[ACCEPTED]-API to write huge excel files using java-apache-poi
Try to use SXSSF workbook, thats great thing 2 for huge xls documents, its build document 1 and don't eat RAM at all, becase using nio
All existing Java APIs try to build the 7 whole document in RAM at once. Try to write 6 an XML file which conforms to the new xslx 5 file format instead. To get you started, I 4 suggest to build a small file in the desired 3 form in Excel and save it. Then open it 2 and examine the structure and replace the 1 parts you want.
Wikipedia has a good article about the overall format.
I had to split my files into several excel 8 files in order to overcome the heap space 7 exception. I figured that around 5k rows 6 with 22 columns was about it, so I just 5 made my logic so that every 5k row I would 4 end the file, start a new one and just numerate 3 the files accordingly.
In the cases where 2 I had 20k + rows to be written I would have 1 4+ different files representing the data.
Have a look at the HSSF serializer from the cocoon project.
The 3 HSSF serializer catches SAX events and creates 2 a spreadsheet in the XLS format used by 1 Microsoft Excel
There also is JExcelApi, but its uses more 4 memory. i think you should create .csv file 3 and open it in excel. it allows you to pass 2 a lot of data, but you wont be able to do 1 any "excel magic".
Consider using CSV format. This way you 17 aren't limited by memory anymore --well, maybe 16 only during prepopulating the data for CSV, but 15 this can be done efficiently as well, for 14 example querying subsets of rows from DB 13 using for example
LIMIT/OFFSET and immediately write 12 it to file instead of hauling the entire 11 DB table contents into Java's memory before 10 writing any line. The Excel limitation of 9 the amount rows in one "sheet" will 8 increase to about one million.
That said, if 7 the data is actually coming from a DB, then 6 I would highly reconsider if Java is the 5 right tool for this. Most decent DB's have 4 an export-to-CSV function which can do this 3 task undoubtely much more efficient. In 2 case of for example MySQL, you can use the 1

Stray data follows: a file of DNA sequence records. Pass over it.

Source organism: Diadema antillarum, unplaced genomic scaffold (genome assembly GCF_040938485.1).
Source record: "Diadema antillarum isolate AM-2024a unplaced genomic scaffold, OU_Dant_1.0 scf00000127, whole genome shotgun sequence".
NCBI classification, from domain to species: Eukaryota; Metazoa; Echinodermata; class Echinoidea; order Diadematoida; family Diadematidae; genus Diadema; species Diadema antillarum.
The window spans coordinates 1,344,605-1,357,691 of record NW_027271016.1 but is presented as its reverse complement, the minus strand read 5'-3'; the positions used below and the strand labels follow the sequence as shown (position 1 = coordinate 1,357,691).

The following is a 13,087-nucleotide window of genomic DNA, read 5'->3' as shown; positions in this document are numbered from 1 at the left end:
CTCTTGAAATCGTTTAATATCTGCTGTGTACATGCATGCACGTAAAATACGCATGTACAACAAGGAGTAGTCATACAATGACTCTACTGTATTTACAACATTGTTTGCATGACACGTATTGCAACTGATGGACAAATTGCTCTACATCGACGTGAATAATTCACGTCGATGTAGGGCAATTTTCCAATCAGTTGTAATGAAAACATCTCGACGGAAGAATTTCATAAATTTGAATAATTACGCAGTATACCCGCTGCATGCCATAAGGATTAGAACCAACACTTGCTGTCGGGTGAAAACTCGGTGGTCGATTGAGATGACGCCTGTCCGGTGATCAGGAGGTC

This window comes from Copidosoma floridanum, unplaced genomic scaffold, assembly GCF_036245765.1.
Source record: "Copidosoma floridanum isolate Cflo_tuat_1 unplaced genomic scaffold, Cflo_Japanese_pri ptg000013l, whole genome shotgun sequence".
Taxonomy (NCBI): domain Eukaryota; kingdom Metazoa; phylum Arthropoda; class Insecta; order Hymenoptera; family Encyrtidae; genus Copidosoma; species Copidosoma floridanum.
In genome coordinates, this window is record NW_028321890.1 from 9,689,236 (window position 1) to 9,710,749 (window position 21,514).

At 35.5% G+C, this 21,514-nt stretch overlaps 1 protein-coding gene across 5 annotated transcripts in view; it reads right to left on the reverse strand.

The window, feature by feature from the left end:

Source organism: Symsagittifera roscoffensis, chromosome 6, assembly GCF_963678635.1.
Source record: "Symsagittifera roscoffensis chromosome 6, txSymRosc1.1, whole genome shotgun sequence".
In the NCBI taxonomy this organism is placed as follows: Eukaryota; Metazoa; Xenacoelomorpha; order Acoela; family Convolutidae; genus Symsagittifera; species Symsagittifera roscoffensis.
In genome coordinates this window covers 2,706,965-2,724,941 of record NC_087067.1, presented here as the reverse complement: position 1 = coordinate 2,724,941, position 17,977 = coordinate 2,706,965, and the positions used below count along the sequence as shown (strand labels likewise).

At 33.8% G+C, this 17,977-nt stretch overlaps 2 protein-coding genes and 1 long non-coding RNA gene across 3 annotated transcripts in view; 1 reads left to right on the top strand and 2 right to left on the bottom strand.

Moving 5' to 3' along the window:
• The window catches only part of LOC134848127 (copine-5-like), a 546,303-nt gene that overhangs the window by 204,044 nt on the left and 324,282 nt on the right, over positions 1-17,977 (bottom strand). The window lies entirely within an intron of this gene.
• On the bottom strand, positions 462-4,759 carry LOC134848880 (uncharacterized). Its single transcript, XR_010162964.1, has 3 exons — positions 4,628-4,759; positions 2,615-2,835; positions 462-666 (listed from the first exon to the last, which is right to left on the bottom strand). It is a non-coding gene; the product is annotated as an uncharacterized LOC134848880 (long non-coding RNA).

LOAD DATA INFILE command for this.
We developed a java library for this purpose 8 and currently it is available as open source 7 project https://github.com/jbaliuka/x4j-analytic . We use it for operational reporting. We 6 generate huge Excel files, ~200,000 should 5 work without problems, Excel manages to 4 open such files too. Our code uses POI to 3 load template but generated content is streamed 2 directly to file without XML or Object model 1 layer in memory.
Is this memory issue happen when you insert 24 data into cell, or when you perform data 23 computation/generation?
If you are going 22 to load files into an excel that consist 21 of predefined static template format, then 20 better to save a template and reuse multiple 19 time. Normally template cases happen when 18 you are going to generate daily sales report 17 or etc...
Else, every time you need to create 16 new row, border, column etc from scratch.
So 15 far, Apache POI is the only choice I found.
"Clearly, writing 14 ~20k rows(with some 10-20 columns in each 13 row) gives me the dreaded "java.lang.OutOfMemoryError: Java 12 heap space"."
What YOU CAN 11 DO is- perform batch data insertion. Create 10 a queuetask table, everytime after generate 9 1 page, rest for seconds, then continue 8 second portion. If you are worry about the 7 dynamic data changes during your queue task, you 6 can first get the primary key into the excel 5 (by hiding and lock the column from user 4 view). First run will be insert primary 3 key, then second queue run onwards will 2 read out from notepad and do the task portion 1 by portion.
We did something quite similar, same amount 4 of data, and we had to switch to JExcelapi 3 because POI is so heavy on resources. Try 2 JexcelApi, you won't regret it when you 1 have to manipulate big Excel-files!
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